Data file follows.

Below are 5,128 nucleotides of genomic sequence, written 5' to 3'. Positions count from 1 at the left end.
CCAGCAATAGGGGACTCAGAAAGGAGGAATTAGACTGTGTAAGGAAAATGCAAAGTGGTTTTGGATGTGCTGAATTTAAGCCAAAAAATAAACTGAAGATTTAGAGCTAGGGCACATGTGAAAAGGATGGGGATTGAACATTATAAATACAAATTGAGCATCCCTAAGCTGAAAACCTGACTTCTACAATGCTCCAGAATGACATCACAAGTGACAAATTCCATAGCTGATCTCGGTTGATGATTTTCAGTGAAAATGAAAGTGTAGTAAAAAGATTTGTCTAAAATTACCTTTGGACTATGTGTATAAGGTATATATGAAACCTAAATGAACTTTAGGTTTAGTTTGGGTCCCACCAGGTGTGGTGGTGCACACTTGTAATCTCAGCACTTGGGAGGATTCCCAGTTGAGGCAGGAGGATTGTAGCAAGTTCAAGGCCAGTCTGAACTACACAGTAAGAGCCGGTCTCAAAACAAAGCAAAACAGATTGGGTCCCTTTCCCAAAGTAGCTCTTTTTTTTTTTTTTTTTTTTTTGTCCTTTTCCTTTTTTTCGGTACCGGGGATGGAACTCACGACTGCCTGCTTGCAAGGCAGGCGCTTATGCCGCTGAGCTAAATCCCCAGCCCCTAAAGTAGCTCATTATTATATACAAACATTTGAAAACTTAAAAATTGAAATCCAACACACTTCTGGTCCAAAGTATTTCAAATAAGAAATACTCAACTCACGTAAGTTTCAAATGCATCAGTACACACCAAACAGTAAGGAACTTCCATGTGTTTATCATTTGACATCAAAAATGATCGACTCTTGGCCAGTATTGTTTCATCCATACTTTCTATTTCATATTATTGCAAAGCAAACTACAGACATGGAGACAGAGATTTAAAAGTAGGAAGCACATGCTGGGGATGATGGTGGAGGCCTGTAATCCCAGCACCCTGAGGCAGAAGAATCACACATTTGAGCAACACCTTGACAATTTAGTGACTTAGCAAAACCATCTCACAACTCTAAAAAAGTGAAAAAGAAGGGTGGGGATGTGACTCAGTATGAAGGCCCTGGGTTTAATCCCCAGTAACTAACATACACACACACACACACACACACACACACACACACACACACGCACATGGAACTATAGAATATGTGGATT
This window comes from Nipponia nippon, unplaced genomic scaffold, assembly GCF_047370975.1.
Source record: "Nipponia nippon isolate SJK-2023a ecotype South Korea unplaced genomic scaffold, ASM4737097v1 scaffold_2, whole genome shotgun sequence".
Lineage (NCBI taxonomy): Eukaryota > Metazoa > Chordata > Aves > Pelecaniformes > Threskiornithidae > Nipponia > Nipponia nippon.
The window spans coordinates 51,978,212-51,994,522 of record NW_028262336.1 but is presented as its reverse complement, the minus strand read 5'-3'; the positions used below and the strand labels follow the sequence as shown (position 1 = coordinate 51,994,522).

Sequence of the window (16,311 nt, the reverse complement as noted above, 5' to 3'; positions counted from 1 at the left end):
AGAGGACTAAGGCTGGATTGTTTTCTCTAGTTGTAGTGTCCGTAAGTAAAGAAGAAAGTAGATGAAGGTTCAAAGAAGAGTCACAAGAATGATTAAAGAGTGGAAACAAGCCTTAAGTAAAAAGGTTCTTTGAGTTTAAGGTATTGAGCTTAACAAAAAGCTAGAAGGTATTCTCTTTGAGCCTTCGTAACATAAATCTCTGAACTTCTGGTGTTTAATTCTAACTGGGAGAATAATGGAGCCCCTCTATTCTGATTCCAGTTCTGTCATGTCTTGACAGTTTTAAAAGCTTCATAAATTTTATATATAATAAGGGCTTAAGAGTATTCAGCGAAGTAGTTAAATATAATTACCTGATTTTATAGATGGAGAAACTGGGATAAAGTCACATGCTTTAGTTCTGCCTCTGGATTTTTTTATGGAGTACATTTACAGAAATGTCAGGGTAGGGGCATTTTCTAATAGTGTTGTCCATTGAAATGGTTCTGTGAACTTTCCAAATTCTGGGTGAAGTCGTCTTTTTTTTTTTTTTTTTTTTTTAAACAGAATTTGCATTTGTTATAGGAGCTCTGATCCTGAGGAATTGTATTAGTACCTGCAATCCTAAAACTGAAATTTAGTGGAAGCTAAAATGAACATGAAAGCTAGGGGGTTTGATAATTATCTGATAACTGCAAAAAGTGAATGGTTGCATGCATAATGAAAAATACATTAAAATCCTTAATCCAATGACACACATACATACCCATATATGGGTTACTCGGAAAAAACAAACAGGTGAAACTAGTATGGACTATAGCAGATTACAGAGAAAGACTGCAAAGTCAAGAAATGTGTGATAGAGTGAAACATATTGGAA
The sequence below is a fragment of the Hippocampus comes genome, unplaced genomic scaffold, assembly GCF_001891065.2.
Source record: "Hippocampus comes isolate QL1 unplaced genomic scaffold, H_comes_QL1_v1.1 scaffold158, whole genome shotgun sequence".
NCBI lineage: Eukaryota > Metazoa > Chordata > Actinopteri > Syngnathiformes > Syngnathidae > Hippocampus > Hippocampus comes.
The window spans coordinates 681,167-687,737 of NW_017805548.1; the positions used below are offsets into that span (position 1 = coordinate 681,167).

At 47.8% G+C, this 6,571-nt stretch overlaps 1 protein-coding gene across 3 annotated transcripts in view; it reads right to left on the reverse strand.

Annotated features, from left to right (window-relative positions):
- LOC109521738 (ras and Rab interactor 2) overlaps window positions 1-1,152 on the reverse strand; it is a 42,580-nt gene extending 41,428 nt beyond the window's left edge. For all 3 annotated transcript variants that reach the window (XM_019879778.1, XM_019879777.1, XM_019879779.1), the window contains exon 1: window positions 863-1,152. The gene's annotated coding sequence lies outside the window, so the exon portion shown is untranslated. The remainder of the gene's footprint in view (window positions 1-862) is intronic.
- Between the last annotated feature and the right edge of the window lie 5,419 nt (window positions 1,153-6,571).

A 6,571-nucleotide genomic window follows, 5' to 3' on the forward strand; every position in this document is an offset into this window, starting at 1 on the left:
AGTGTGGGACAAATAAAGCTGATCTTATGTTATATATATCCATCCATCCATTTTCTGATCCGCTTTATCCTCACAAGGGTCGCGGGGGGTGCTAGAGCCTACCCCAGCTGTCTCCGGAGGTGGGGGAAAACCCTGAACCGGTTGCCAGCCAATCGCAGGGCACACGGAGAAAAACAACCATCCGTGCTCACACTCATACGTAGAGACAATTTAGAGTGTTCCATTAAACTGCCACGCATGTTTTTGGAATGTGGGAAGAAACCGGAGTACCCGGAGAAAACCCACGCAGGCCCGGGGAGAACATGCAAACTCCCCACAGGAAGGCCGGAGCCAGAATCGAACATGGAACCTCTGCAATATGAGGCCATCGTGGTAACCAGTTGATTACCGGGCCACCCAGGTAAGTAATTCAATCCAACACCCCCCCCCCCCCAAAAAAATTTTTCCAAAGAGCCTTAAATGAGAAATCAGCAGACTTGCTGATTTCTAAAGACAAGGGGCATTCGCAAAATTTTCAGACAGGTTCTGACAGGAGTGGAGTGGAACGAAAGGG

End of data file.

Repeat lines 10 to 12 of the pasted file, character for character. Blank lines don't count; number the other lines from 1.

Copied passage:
Source record: "Hippocampus comes isolate QL1 unplaced genomic scaffold, H_comes_QL1_v1.1 scaffold158, whole genome shotgun sequence".
NCBI lineage: Eukaryota > Metazoa > Chordata > Actinopteri > Syngnathiformes > Syngnathidae > Hippocampus > Hippocampus comes.
The window spans coordinates 681,167-687,737 of NW_017805548.1; the positions used below are offsets into that span (position 1 = coordinate 681,167).